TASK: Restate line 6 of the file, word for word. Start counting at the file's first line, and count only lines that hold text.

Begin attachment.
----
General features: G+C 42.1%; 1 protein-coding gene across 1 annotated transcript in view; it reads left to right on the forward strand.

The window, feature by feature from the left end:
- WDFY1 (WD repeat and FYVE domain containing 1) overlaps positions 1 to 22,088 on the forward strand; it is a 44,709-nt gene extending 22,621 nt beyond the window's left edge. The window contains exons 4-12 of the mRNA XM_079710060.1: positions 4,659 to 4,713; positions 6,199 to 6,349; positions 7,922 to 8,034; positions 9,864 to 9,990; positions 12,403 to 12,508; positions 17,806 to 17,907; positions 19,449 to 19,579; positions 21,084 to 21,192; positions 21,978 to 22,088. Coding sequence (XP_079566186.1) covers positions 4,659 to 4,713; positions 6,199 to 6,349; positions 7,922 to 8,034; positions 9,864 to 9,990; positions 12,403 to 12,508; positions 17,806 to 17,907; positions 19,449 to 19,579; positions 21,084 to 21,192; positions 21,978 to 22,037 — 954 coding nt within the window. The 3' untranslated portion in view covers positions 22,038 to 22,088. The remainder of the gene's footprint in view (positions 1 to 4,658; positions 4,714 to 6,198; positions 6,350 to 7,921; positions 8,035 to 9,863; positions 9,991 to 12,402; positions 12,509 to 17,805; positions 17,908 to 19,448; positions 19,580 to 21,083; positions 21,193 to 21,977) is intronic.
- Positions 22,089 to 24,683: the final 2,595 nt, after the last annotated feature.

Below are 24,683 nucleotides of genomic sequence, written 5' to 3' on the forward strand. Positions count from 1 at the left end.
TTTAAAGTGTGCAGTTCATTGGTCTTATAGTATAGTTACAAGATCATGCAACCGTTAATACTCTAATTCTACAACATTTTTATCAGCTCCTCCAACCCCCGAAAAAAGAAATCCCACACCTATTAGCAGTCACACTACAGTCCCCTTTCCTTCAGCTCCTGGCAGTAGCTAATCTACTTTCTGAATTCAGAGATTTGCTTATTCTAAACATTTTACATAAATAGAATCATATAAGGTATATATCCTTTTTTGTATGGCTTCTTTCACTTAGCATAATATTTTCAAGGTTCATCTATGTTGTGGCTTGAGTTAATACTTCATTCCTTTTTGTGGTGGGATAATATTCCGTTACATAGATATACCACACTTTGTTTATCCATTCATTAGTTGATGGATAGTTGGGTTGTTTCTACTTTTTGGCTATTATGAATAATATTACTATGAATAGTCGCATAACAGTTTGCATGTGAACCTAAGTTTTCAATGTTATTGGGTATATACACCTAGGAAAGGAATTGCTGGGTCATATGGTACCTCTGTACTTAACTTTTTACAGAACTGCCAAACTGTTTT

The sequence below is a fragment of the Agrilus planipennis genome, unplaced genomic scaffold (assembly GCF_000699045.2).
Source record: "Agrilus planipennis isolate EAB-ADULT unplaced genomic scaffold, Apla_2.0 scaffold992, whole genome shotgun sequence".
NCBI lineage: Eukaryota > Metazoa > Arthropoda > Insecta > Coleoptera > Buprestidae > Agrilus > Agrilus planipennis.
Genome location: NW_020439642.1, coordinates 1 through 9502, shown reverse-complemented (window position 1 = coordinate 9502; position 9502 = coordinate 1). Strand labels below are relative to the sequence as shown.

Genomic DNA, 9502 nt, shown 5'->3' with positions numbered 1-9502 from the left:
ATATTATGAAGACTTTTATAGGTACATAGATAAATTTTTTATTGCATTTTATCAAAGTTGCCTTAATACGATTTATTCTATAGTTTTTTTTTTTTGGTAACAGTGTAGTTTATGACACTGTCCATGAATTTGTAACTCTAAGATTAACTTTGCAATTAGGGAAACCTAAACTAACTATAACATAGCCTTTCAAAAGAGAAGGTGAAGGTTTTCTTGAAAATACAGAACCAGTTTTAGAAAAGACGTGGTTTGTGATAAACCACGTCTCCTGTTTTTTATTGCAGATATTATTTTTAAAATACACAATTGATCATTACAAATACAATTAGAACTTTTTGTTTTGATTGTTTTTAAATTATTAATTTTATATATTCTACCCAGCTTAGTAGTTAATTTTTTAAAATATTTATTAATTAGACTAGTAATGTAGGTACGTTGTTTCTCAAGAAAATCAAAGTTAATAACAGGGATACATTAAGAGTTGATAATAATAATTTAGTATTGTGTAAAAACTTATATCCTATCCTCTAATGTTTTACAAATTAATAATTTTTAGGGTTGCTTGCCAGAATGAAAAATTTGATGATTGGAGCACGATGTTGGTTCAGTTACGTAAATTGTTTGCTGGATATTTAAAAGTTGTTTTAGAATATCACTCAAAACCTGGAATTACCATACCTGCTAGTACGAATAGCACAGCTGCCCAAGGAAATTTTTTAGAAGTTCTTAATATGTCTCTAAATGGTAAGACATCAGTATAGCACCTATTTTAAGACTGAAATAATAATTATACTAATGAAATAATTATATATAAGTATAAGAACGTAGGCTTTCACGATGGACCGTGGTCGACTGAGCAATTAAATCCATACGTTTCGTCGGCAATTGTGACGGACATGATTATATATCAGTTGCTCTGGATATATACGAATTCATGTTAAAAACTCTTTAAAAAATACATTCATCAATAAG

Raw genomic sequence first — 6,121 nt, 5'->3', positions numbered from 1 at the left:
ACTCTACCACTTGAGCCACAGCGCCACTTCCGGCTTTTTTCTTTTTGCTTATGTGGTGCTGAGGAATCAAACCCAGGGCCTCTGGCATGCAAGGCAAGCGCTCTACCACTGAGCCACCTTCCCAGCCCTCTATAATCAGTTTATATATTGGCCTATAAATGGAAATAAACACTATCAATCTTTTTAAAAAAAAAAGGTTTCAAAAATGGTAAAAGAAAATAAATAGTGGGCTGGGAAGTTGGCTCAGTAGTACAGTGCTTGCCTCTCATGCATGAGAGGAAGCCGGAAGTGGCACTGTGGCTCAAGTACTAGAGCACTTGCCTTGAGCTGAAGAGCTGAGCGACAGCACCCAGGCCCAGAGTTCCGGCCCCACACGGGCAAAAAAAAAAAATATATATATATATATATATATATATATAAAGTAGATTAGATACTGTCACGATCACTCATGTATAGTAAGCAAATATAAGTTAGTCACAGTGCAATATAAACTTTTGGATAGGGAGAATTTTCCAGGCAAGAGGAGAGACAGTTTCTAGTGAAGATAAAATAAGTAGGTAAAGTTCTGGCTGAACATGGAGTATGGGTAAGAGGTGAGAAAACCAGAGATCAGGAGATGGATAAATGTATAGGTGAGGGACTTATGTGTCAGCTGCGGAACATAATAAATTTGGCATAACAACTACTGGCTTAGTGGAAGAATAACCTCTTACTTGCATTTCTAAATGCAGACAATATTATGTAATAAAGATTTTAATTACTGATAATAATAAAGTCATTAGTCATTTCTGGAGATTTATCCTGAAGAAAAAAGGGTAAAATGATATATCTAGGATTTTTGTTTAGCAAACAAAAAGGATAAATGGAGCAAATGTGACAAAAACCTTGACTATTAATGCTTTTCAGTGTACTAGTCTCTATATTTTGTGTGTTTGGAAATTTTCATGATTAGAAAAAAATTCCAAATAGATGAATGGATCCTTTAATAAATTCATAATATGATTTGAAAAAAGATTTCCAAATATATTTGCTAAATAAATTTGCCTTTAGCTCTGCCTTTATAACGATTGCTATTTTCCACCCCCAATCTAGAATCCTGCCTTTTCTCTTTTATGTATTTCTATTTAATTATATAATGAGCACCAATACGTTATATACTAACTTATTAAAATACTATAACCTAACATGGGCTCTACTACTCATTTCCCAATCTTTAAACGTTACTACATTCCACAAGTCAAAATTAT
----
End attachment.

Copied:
TTTAAAGTGTGCAGTTCATTGGTCTTATAGTATAGTTACAAGATCATGCAACCGTTAATACTCTAATTCTACAACATTTTTATCAGCTCCTCCAACCCCCGAAAAAAGAAATCCCACACCTATTAGCAGTCACACTACAGTCCCCTTTCCTTCAGCTCCTGGCAGTAGCTAATCTACTTTCTGAATTCAGAGATTTGCTTATTCTAAACATTTTACATAAATAGAATCATATAAGGTATATATCCTTTTTTGTATGGCTTCTTTCACTTAGCATAATATTTTCAAGGTTCATCTATGTTGTGGCTTGAGTTAATACTTCATTCCTTTTTGTGGTGGGATAATATTCCGTTACATAGATATACCACACTTTGTTTATCCATTCATTAGTTGATGGATAGTTGGGTTGTTTCTACTTTTTGGCTATTATGAATAATATTACTATGAATAGTCGCATAACAGTTTGCATGTGAACCTAAGTTTTCAATGTTATTGGGTATATACACCTAGGAAAGGAATTGCTGGGTCATATGGTACCTCTGTACTTAACTTTTTACAGAACTGCCAAACTGTTTT